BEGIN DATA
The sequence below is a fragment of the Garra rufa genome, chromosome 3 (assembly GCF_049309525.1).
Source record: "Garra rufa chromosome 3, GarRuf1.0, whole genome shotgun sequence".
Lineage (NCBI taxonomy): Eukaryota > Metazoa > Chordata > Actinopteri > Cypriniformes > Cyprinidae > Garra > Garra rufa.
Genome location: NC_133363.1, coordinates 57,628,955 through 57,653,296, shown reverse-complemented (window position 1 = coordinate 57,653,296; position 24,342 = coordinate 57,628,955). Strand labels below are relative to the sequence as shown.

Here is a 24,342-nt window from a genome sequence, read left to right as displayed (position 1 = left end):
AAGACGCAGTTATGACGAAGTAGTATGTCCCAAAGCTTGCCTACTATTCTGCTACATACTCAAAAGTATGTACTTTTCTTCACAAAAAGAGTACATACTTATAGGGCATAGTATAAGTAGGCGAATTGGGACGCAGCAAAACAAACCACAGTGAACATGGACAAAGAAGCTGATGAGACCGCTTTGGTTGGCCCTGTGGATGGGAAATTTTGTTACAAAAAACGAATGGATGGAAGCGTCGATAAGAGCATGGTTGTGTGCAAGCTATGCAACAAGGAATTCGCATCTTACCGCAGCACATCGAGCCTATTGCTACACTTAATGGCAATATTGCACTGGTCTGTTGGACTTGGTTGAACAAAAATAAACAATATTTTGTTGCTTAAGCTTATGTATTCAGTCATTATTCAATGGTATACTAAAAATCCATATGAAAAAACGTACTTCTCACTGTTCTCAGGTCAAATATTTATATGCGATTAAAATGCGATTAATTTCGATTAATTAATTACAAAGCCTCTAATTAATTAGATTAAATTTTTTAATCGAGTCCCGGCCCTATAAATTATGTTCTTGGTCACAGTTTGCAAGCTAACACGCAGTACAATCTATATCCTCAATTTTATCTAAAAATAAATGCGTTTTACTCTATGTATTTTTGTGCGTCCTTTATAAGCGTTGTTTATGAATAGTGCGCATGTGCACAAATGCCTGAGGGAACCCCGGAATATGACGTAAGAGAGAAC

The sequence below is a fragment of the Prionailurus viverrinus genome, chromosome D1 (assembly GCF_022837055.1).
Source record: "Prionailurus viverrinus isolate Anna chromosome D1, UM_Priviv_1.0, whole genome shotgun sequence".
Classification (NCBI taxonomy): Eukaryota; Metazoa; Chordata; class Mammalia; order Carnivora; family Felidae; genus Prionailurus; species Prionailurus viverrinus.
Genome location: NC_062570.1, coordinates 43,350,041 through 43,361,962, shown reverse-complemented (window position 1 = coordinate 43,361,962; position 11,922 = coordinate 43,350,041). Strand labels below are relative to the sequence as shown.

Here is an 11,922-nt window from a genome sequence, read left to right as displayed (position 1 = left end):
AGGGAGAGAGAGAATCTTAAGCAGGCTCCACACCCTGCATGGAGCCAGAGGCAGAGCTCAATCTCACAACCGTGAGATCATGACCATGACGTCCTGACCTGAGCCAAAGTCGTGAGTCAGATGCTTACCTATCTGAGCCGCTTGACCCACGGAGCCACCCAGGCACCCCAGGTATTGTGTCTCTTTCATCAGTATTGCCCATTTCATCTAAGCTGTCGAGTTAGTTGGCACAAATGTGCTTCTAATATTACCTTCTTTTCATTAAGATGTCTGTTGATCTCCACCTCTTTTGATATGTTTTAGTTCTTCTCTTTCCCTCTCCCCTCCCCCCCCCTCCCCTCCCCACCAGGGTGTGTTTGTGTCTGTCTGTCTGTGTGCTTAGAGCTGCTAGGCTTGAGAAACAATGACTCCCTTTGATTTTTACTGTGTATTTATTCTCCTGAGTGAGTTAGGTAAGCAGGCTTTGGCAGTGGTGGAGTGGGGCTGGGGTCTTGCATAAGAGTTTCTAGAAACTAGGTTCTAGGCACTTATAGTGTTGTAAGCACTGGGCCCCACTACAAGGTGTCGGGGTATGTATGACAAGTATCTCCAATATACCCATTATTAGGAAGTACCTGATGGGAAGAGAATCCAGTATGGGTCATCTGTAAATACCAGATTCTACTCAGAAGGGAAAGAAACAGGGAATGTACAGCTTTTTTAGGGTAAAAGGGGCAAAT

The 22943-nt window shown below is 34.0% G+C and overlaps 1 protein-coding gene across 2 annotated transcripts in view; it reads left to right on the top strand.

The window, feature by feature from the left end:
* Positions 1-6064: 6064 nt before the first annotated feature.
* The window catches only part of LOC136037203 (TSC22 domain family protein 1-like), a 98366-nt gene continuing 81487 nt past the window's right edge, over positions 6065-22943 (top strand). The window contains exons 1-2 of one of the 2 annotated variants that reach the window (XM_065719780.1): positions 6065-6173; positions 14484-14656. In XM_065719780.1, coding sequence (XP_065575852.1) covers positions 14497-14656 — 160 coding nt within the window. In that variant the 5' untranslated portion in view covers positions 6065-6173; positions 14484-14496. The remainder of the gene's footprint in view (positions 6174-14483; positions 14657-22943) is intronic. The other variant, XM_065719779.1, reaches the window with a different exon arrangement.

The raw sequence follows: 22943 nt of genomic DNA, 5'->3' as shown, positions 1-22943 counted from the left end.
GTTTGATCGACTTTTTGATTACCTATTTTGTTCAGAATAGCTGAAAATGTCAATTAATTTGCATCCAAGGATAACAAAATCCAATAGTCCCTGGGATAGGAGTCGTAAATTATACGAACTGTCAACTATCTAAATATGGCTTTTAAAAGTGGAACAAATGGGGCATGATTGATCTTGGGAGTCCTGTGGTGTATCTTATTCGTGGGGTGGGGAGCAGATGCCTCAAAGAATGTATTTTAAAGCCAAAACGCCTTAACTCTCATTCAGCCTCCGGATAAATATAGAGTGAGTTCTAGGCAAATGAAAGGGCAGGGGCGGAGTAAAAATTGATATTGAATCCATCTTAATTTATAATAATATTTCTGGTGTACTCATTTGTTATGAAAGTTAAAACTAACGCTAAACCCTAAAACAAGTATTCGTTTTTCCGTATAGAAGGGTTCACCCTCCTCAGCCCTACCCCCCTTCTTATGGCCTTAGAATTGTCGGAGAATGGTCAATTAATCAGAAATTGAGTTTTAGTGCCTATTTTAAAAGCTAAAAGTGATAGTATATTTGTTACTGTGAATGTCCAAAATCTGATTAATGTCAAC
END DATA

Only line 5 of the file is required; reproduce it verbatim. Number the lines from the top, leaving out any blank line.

Here is a 24,342-nt window from a genome sequence, read left to right as displayed (position 1 = left end):